In conjunction with several other Miami club owners, Campbell has also initiated a program to register voters in the black community.

“The majority of citizens between the age of 18 and 24 do not vote,” Campbell says. “You want to know why politicians are not paying attention to what young people think? It’s because these right-wingers know young people don’t vote. We’d like to change that.

“Poor kids see me as a role model,” Campbell says, stretching his legs out across his office desk. “They listen to me more than they would some guy in a suit who knows absolutely nothing about the street. They know that I came from the same community. My success is proof that a person can escape the ghetto.”

Luther Campbell--the youngest of four brothers--grew up in what he calls a “tough ghetto” in Miami’s Liberty City neighborhood. His father was a custodian, his mother a hairdresser.

As a teen-ager, he dreamed of becoming a disc jockey, but soon adopted the moniker Luke Skyywalker and settled for deejaying at outdoor dances.

He later began promoting rap shows with acts like Run-DMC and the Fat Boys at Miami-area high schools, parks and roller rinks.

Campbell was bused to Miami Beach High School, from which he was graduated in 1978. During this period, he admits to having had problems with local authorities. “I got into a lot of trouble when I was young,” Campbell says.

Between 1979 and 1987, Florida police records indicate that Campbell was arrested five times. Charges varied from aggravated assaults to using a firearm in the commission of a felony, but Campbell was never convicted.

“In the areas where I used to hang out, a man has to carry a gun,” Campbell says. “It’s no secret that I used to run with a tough crowd, but one day I arrived at the crossroads, and I made a conscious decision to turn my life around.”

It was spite, Campbell says, that drove him to enter the music business. After a local studio allegedly cheated him out of royalties over a song he produced, Campbell says he decided to try making his own records under his own Luke Skyywalker Records label.

Joining forces with a Southern California rap group called the 2 Live Crew, he recorded a sexually-tinged tune in 1986 titled “Throw the D.” Campbell sold the single out of the trunk of his car, selling more than 250,000 copies.

Campbell claims he was living at his mother’s house during this period, but Davania Branch--a 23-year-old Miami day care teacher who claims to be the mother of Campbell’s second child--says he was living with her at the time.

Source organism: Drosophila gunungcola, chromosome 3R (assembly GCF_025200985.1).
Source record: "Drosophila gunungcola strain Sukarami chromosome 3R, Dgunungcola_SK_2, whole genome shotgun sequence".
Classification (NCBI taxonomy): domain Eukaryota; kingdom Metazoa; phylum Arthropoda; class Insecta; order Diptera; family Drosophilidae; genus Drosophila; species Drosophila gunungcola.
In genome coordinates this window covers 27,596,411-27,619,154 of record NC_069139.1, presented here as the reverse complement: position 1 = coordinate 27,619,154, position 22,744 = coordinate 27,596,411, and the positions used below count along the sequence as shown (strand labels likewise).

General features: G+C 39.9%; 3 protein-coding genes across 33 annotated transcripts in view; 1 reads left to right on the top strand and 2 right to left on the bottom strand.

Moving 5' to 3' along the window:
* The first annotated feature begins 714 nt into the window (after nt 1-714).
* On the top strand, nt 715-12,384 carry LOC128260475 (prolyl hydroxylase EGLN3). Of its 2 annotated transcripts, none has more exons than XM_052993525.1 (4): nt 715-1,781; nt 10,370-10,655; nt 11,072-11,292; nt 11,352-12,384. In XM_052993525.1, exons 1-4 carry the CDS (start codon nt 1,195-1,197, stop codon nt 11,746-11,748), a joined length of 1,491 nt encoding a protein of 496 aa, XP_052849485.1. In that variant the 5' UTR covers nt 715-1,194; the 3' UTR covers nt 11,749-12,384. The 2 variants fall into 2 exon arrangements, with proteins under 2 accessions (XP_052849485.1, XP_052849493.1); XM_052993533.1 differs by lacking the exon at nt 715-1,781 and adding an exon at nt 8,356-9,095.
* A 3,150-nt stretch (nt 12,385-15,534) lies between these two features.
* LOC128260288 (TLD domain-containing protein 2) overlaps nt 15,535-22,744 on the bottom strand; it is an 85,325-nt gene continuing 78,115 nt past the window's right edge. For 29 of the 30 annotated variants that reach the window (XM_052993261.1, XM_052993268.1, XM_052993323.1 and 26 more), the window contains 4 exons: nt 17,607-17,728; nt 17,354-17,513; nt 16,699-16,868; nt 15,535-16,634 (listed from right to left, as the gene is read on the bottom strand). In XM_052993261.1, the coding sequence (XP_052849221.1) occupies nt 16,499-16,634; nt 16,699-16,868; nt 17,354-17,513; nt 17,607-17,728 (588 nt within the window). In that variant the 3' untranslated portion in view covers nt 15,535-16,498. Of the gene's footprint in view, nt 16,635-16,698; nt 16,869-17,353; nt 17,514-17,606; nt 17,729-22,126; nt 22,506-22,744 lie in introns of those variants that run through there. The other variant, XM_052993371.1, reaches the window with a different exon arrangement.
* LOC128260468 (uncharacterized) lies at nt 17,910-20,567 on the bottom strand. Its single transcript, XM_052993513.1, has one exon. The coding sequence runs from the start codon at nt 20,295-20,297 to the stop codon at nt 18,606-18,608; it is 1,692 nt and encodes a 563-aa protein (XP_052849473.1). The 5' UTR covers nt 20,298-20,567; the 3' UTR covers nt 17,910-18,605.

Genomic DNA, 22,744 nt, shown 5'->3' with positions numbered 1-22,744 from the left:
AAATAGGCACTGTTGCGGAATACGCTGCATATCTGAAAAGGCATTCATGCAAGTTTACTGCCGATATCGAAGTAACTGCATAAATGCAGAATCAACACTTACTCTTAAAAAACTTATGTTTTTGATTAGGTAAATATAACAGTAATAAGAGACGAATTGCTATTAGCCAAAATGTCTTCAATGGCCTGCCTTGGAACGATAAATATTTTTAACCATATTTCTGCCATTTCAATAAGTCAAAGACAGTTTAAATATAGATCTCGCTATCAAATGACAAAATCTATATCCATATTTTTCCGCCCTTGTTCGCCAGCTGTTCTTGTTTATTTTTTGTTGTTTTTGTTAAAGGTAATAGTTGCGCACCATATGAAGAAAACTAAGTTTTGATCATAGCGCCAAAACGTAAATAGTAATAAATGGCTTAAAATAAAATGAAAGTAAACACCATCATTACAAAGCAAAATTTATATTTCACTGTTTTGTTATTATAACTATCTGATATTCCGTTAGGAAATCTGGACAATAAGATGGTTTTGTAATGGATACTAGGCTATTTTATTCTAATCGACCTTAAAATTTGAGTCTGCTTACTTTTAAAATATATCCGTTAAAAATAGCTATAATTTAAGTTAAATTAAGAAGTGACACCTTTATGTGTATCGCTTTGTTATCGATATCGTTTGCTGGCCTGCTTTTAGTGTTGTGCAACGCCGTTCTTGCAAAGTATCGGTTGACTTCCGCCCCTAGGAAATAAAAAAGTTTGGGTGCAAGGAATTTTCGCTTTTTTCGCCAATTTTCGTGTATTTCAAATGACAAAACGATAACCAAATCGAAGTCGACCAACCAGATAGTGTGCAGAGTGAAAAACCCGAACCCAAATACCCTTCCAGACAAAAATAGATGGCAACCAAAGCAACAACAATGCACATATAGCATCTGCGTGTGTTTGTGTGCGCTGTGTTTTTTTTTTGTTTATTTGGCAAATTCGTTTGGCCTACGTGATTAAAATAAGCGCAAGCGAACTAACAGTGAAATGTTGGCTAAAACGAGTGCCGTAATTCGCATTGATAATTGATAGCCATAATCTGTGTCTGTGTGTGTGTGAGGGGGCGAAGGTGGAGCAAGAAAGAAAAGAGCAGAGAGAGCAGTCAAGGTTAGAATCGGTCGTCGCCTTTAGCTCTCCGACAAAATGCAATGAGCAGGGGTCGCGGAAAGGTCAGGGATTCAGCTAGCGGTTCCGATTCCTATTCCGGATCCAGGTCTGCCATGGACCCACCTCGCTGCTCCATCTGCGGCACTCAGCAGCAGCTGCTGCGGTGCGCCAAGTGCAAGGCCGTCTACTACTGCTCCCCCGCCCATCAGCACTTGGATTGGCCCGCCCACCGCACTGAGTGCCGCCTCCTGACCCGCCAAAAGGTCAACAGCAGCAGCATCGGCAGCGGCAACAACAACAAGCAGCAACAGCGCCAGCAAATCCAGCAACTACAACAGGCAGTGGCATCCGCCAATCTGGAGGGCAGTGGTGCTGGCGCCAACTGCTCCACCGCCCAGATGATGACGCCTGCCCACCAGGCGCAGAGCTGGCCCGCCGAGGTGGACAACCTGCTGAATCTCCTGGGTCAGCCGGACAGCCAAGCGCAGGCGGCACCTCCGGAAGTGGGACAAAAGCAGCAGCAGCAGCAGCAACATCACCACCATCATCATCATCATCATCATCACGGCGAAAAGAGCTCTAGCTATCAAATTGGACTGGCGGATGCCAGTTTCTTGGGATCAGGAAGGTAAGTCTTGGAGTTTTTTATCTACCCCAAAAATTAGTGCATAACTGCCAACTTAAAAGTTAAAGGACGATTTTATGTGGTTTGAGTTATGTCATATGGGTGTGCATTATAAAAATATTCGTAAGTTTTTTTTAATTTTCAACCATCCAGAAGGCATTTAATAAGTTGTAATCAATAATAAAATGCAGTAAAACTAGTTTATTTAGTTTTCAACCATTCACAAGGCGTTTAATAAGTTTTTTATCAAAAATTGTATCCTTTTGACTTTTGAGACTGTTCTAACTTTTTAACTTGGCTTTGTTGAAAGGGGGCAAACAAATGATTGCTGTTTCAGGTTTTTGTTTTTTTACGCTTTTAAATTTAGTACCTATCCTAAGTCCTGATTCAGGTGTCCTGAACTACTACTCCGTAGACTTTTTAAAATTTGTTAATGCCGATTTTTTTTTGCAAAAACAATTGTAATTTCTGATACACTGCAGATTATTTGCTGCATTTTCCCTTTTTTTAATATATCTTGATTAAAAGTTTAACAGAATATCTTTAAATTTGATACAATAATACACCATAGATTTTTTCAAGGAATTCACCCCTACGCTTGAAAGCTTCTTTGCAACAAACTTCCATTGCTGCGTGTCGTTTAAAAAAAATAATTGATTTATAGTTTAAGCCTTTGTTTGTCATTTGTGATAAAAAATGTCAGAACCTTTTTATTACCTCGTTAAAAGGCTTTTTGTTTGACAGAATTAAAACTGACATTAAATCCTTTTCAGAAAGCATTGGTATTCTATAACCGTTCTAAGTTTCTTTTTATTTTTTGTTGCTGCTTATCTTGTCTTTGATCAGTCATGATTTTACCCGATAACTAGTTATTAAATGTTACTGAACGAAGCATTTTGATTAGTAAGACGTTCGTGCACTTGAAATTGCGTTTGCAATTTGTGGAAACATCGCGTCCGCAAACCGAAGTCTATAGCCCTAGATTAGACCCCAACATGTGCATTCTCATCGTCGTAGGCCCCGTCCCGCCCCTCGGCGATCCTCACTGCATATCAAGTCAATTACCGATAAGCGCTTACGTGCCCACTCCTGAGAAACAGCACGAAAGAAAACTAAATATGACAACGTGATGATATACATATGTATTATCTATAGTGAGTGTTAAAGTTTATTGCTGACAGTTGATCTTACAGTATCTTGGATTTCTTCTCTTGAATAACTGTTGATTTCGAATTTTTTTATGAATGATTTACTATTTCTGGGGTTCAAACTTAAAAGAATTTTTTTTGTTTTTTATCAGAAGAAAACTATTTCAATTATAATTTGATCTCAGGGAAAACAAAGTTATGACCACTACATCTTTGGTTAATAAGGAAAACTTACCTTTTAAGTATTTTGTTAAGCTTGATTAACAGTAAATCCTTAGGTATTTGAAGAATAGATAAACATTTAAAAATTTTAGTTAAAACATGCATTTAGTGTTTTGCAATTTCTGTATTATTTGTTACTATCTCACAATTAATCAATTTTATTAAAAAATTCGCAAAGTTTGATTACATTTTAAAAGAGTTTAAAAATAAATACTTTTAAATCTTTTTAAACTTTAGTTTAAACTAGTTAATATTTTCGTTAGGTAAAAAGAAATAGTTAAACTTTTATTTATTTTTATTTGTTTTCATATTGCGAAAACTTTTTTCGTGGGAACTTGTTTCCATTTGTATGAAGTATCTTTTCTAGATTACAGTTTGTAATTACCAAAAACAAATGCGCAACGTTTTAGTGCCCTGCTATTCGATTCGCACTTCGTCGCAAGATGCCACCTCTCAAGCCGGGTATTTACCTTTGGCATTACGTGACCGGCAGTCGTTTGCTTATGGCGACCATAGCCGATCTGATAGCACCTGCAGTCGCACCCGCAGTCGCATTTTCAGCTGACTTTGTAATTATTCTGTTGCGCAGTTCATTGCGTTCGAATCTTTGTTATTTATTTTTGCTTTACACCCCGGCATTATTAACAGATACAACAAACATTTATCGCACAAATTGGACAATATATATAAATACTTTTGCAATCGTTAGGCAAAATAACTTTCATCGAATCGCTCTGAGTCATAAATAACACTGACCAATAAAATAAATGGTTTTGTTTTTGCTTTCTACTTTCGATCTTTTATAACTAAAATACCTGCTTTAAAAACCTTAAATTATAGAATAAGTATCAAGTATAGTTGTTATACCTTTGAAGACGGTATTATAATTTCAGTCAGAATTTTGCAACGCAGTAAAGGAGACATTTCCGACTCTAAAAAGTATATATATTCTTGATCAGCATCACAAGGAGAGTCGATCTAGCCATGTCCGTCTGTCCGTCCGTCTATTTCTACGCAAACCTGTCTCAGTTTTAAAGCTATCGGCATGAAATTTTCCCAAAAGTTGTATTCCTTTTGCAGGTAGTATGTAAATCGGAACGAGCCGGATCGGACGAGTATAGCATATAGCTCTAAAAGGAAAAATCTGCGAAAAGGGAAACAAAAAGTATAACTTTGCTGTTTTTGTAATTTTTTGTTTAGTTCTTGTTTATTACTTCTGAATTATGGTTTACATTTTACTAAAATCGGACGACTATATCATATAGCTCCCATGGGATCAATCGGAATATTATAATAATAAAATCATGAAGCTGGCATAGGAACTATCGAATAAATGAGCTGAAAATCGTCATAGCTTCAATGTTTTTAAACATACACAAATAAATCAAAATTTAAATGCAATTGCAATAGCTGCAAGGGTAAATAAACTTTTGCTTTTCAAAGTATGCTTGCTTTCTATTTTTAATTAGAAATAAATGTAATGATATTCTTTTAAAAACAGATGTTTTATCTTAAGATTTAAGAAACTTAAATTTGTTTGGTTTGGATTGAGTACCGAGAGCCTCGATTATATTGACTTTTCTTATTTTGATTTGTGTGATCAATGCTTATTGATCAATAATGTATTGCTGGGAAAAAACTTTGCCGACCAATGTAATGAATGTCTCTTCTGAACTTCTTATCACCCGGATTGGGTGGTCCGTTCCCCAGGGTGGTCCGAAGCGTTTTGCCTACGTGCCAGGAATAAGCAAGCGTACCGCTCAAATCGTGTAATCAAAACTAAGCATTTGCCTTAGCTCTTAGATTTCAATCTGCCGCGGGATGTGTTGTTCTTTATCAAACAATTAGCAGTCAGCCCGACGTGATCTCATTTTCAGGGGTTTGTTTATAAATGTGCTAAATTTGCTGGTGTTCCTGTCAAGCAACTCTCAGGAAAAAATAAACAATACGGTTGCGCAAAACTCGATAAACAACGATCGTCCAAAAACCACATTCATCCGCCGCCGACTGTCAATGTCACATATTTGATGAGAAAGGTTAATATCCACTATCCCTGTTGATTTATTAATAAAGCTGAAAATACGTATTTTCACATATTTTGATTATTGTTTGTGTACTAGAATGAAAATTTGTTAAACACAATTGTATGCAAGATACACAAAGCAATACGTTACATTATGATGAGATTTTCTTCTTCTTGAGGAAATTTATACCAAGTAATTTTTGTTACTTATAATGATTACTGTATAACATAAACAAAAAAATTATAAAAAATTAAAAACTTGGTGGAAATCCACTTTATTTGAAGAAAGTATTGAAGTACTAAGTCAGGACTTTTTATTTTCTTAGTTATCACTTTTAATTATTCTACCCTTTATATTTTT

Branch, who recently filed a paternity and a palimony lawsuit here against Campbell, is seeking to recover child support and additional funds she alleges that Campbell owes her regarding contributions she made to his business between 1985 and 1987.

“All I’m asking for is what is rightfully mine and my daughter’s,” Branch said in separate interview. “A man who cannot provide a reasonable amount of support for his own flesh and blood is no hero in my book.”

Campbell denies most of Branch’s claims.

“In the last six months, I’ve had 10 different lawsuits filed against me,” Campbell says. “As soon as the word gets out that you’ve got two cents over your lunch money, everybody wants to sue you for it.”

Subsequent releases of Campbell product such as 1986’s “2 Live is What We Are” and 1987’s “Move Somethin’ ” both featured lascivious lyrics and sold close to 1 million copies each. “As Nasty as They Wanna Be” passed the 1 million mark long before the obscenity controversy erupted. More than 2.2 million copies have been sold.

Filmmaker George Lucas filed a $300-million trademark infringement and unfair competition lawsuit against Campbell in March, claiming that the rapper’s use of the stage name Luke Skyywalker diluted the value of Lucas’ trademark. Lucasfilm attorneys alleged that Campbell’s sexually explicit music was “completely antithetical” to the wholesome image of Lucasfilm’s “Star Wars” hero. Pending the suit’s outcome, a Los Angeles judge in May temporarily barred Campbell’s use of the name.

Campbell says he stopped using the stage name; he did change the company name to Luke Records. But in June, he was still associating himself with the Skyywalker name. The night he was arrested, for example, Campbell was wearing a Luke Skyywalker T-shirt. Lucasfilm wants Campbell cited for contempt of court.

Atlantic Records, a part of the giant Time Warner empire, recently signed a distribution deal with Campbell, pledging financial as well as moral support for the legally embattled rapper’s independent company. His latest single, “Banned in the U.S.A.,” is already No. 41 on Billboard’s Hot 100 singles chart, and his new expletive-laced album, which was released Tuesday, is expected to rival “Nasty” in terms of sales.

Atlantic is also financing a documentary on 2 Live Crew by filmmaker Penelope Spheeris, who directed the critically admired rock movie “The Decline . . . of Western Civilization.” The film will be released next month on video.

A confirmed bachelor, Campbell says he likes to spend his free time watching sports and news-oriented TV programs. His favorite toy is his satellite dish, which, in conjunction with a trio of big screen TVs set up in his living room, allows him to monitor the progress of several football games at once.

When he’s not touring with 2 Live Crew, Campbell says he tries to pay frequent visits to his 7-year-old daughter (not to be confused with the child in the Branch lawsuit) and his parents.

Campbell’s mother says she’s proud of her son and can’t understand what all the hoopla is over his sexually explicit lyrics.

“Luther is a decent man--I’m his mother and I ought to know,” Yvonne Campbell said in a phone interview. “As far as I’m concerned, 2 Live Crew is just a job. Those songs help pay the bills, that’s all. It’s not as if he’s a drug dealer or a thief. It’s a business and the way I feel about it is, if the record is not broken, why fix it?”

Not everyone agrees with Campbell’s mother. Her son has been called a misogynist, a smut-peddler and, even, a sex fiend.

Says Florida State Rep. Joseph Arnall: “When you demean women to the extent that 2 Live Crew does, I think it’s deplorable.”

Campbell says most critics of 2 Live Crew’s lyrics fail to appreciate the context of the humor.

“I sleep well at night,” Campbell says. “When I look in the mirror, what I see is a successful young black entrepreneur.

“Only once in every 20 years does a small independent company surface that is capable of selling records in the volume that we’re currently selling records. I must be doing something right.”